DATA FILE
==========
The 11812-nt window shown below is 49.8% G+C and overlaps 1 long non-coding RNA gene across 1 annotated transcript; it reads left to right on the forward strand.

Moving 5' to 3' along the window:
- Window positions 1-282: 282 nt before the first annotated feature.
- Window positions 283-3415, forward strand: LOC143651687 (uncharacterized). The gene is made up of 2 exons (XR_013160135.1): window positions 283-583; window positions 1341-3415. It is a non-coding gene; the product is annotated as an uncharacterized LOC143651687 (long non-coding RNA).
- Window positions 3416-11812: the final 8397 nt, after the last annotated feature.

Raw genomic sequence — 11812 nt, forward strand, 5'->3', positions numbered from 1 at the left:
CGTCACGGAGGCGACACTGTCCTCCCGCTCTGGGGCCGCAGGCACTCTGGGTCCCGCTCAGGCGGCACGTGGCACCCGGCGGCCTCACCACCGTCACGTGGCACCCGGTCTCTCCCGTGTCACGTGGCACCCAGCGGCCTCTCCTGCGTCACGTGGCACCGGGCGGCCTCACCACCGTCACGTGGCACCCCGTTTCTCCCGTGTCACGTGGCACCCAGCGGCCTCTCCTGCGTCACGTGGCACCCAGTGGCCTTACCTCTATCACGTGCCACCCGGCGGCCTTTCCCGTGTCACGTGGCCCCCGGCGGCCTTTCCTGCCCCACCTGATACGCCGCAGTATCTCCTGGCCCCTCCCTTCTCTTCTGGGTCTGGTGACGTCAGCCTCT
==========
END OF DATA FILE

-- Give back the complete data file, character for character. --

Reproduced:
The 11812-nt window shown below is 49.8% G+C and overlaps 1 long non-coding RNA gene across 1 annotated transcript; it reads left to right on the forward strand.

Moving 5' to 3' along the window:
- Window positions 1-282: 282 nt before the first annotated feature.
- Window positions 283-3415, forward strand: LOC143651687 (uncharacterized). The gene is made up of 2 exons (XR_013160135.1): window positions 283-583; window positions 1341-3415. It is a non-coding gene; the product is annotated as an uncharacterized LOC143651687 (long non-coding RNA).
- Window positions 3416-11812: the final 8397 nt, after the last annotated feature.

Raw genomic sequence — 11812 nt, forward strand, 5'->3', positions numbered from 1 at the left:
CGTCACGGAGGCGACACTGTCCTCCCGCTCTGGGGCCGCAGGCACTCTGGGTCCCGCTCAGGCGGCACGTGGCACCCGGCGGCCTCACCACCGTCACGTGGCACCCGGTCTCTCCCGTGTCACGTGGCACCCAGCGGCCTCTCCTGCGTCACGTGGCACCGGGCGGCCTCACCACCGTCACGTGGCACCCCGTTTCTCCCGTGTCACGTGGCACCCAGCGGCCTCTCCTGCGTCACGTGGCACCCAGTGGCCTTACCTCTATCACGTGCCACCCGGCGGCCTTTCCCGTGTCACGTGGCCCCCGGCGGCCTTTCCTGCCCCACCTGATACGCCGCAGTATCTCCTGGCCCCTCCCTTCTCTTCTGGGTCTGGTGACGTCAGCCTCT